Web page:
Increasing productivity through automation

Manufacturer of construction tools ‘probes’ the benefits of automation

Posted on 17 Mar 2017 and read 875 times
32 The Blum Formed in 1911, Sheffield-based Padley & Venables is a leading UK manufacturer of construction tools that are sold world-wide.

Its on-going drive for productivity and quality recently saw the company install two Doosan Puma 3100M turning centres and a robotic loading system — plus machine-related metrology equipment from Blum Novotest.

Padley & Venables (www.padley-venables.com) makes tools for rock drilling, quarrying, mining, tunnelling, construction, civil engineering and the demolition industries.

It has subsidiaries in Germany and Australia and exports to more than 55 countries, which means that conforming to global quality standards is essential.

Quality manager Steve Foster says: “We were getting to a point where we had to renew some of our older lathes, and we thought we would take the opportunity to speed up the production process by using automation. By doing this, we have increased productivity by over 40%; moreover, we can run the cell unmanned during the period between shift change-overs.”

The two Doosan Puma 3100M turning centres and the robot for loading and unloading were installed as a complete cell, along with Digilog metrology systems from Blum Novotest Ltd, Burton on Trent (www.blum-novotest.com).

The cell, which runs 24/7, is dedicated to manufacturing numerous families of steel drilling rods and connecting rods for the rock-drilling industry.

While the robot has eliminated the need for an operator to load and unload and the Doosan machines have improved productivity, without the Blum equipment, Padley & Venables would still need an operator at the cell to check the finished parts.

Mr Foster says: “The Digilog equipment is central to the operation of the cell. Without it, we wouldn’t be able to run the process as a robotised cell, as the operator would have to be present to gauge every single component to ensure it met our quality requirements.

“It is pointless having an automated cell and an operator opening and closing the machine to inspect every part. The Digilog probe checks that the part is within tolerance.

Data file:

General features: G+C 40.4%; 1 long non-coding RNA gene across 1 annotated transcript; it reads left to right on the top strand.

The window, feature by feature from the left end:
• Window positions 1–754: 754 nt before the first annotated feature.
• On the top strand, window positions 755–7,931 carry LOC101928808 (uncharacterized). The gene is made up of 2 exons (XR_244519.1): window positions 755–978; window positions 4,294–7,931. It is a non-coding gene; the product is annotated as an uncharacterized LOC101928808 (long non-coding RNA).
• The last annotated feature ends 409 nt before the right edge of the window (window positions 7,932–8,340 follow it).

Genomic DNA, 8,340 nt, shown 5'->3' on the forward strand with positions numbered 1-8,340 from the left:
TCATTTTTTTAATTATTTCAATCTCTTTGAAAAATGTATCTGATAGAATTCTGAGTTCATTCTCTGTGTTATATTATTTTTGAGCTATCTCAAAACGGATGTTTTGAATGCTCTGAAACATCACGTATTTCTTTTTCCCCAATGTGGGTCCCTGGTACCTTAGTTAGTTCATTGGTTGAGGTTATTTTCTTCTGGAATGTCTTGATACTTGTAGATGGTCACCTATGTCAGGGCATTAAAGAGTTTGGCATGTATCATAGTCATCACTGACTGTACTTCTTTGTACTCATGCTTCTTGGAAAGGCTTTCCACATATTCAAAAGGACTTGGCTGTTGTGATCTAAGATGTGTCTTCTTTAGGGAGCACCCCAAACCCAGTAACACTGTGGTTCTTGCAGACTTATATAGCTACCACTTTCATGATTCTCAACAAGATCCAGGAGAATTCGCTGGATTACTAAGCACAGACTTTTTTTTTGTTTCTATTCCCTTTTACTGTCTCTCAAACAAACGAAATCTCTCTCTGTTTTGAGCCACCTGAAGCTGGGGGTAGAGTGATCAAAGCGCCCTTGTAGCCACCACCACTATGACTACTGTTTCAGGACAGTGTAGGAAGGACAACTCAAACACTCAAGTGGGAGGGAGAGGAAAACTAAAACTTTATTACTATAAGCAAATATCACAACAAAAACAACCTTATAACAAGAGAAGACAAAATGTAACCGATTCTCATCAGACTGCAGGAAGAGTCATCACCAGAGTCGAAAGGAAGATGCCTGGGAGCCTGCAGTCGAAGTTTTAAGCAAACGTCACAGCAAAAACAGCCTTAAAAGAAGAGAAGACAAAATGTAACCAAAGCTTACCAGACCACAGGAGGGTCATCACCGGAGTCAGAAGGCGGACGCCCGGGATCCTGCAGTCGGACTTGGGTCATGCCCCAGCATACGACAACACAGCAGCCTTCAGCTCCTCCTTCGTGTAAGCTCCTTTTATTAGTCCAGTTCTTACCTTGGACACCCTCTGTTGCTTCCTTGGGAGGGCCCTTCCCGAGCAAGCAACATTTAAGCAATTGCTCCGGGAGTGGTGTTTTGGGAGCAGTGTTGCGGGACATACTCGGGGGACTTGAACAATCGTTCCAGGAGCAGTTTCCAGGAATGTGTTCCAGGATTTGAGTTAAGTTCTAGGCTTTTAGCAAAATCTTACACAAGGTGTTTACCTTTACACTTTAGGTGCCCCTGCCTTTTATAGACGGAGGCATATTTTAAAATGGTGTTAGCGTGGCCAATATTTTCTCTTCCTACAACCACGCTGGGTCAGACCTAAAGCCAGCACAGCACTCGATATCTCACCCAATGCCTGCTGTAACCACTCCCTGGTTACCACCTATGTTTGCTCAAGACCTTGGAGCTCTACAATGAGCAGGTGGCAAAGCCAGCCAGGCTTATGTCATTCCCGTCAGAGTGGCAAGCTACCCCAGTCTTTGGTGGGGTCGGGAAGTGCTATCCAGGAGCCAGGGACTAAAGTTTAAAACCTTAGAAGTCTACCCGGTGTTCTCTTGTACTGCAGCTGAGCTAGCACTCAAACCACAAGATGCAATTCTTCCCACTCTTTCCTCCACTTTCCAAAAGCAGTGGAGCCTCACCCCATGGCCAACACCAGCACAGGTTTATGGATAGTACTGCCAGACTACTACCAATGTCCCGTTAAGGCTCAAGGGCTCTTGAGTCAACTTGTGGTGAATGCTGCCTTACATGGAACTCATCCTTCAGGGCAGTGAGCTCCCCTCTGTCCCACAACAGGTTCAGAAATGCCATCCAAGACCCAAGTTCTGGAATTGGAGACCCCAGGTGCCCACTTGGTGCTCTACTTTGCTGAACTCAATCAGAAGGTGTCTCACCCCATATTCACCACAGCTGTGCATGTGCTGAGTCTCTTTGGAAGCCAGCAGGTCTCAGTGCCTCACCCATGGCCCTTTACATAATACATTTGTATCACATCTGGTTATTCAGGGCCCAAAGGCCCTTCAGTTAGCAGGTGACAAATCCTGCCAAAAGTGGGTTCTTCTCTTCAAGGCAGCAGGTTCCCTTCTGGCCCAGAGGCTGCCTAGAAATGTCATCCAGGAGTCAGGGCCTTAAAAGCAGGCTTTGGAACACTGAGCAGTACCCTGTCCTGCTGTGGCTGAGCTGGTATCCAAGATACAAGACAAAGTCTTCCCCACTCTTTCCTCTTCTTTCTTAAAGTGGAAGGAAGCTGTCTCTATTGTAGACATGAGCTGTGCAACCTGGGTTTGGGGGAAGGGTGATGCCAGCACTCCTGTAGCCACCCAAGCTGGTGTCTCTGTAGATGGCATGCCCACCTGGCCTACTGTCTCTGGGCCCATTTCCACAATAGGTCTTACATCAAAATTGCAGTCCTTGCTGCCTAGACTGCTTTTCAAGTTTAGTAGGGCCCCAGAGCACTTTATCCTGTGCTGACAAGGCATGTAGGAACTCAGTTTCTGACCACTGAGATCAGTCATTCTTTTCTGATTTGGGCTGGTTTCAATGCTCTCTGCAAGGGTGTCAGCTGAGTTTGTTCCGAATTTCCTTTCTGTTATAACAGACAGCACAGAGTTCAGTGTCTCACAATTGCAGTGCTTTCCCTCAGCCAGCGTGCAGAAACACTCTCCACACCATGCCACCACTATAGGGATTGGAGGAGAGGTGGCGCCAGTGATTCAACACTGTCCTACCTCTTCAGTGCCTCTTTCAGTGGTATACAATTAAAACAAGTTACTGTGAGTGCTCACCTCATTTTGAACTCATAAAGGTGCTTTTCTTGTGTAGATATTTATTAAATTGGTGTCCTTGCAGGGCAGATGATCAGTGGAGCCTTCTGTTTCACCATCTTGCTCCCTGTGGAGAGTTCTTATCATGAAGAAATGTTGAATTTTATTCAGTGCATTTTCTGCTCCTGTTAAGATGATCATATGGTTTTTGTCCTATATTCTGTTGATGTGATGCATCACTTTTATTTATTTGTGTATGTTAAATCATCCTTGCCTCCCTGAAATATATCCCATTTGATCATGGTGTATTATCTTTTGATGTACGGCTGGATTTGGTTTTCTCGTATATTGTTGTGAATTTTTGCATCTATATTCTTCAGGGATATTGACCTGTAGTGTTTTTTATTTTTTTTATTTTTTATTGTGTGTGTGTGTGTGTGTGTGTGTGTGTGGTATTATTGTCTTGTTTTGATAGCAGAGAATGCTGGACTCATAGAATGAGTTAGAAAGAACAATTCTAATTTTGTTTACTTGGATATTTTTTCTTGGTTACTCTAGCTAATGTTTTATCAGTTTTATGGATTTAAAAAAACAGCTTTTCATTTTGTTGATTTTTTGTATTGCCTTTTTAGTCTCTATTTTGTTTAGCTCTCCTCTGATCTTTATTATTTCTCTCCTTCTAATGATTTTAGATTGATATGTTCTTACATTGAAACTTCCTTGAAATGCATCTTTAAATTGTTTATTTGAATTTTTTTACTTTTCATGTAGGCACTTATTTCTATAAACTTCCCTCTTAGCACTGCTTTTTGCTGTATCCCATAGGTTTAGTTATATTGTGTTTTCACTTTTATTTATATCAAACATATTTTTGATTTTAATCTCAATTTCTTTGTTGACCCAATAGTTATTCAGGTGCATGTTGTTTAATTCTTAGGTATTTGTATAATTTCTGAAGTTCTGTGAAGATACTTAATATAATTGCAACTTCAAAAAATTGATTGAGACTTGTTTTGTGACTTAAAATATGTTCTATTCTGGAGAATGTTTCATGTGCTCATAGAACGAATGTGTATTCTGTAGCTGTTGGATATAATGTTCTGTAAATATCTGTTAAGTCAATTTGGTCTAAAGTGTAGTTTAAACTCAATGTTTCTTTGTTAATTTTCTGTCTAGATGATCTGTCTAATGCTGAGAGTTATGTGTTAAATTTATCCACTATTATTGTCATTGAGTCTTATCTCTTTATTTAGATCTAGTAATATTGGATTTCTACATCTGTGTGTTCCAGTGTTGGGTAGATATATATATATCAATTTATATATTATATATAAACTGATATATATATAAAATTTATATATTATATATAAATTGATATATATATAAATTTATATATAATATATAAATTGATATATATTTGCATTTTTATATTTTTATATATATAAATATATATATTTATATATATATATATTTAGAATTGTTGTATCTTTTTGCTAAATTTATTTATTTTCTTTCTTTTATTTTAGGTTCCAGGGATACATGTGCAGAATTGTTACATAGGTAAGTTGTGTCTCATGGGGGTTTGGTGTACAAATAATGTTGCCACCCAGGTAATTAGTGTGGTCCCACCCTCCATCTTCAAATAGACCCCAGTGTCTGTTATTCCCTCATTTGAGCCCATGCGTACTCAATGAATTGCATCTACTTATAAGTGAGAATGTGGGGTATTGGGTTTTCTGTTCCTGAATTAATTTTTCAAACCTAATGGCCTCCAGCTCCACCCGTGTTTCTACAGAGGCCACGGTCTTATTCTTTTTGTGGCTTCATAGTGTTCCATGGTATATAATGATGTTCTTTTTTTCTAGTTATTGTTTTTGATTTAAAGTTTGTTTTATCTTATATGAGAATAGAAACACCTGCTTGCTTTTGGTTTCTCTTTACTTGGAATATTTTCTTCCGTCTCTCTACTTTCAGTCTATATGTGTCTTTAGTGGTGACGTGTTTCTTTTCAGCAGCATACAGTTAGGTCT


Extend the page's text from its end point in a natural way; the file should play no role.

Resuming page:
“If it is, the machine continues. If not, the machine stops and ‘alarms’ the operator to investigate further; the Digilog software shows where the problem has occurred on an integrated touch screen.”

'Working in harmony'


Quality and consistency are critical factors for Padley & Venables, as its components have to work with parts manufactured by other companies.

In the cell, the Digilog probing system checks the workpiece in situ, thereby ensuring that the required standards are achieved before the component leaves the machine tool.

When making connecting rod parts, the Doosan Puma turns the thread while the Digilog follows the threading process, scanning the thread to ensure that the part is correct — with no operator involvement. This allows the cell to run unmanned 24hr a day, if necessary.

Also connected to the Doosan turning centres is Blum Contour Scan (BCS) 3.0 software, which is displayed on an industrial Windows-based PC attached to the machine via a swivel arm. The BCS software shows the operator two individual displays and two sets of results.

One display gives the nominal values, as well as the details of the part that has just been machined, while the second shows the current scanned result along with the pre-set wear and extreme limits. This enables the operator to pre-empt tool breakages and prevent the occurrence of faulty parts.

Commenting on the installation at Padley & Venables, Blum Novotest UK managing director David Mold says: “While this customer places a high emphasis on quality, the core reason for implementing the Blum Digilog system is to achieve a completely autonomous automation system that permits unmanned production and delivers the cost and productivity benefits associated with automated production.

“This installation successfully demonstrates that probing is not only applicable to precision manufacturing but should also be considered for automation.

“Furthermore, the application on the two Doosan machines highlights the ability of the Digilog equipment to perform in harsh environments with swarf and coolant flying around the work envelope.

“Like all Blum probing systems, the Digilog incorporates our Shark 360 technology; this offers patented multi-direction measurement technology designed to significantly increase measurement accuracy when performing off-centre probing with cranked styli.

“This is ideal for harsh environments such as measuring the form of threads on a turning centre when covered in coolant and swarf.”

The success of the Blum system has now led Padley & Venables to look at a tool breakage detection package for two of its DMG EVO50 machining centres.

The company is having issues with tool setting, and it says that installing a Blum Laser Control NT tool-measuring system and inspection probes will allow it to automatically measure tool lengths and diameters; and because the Laser Control NT can also monitor the wear on individual inserts, cutting edges and flutes, it can pre-empt catastrophic tool failures and prevent parts being scrapped.

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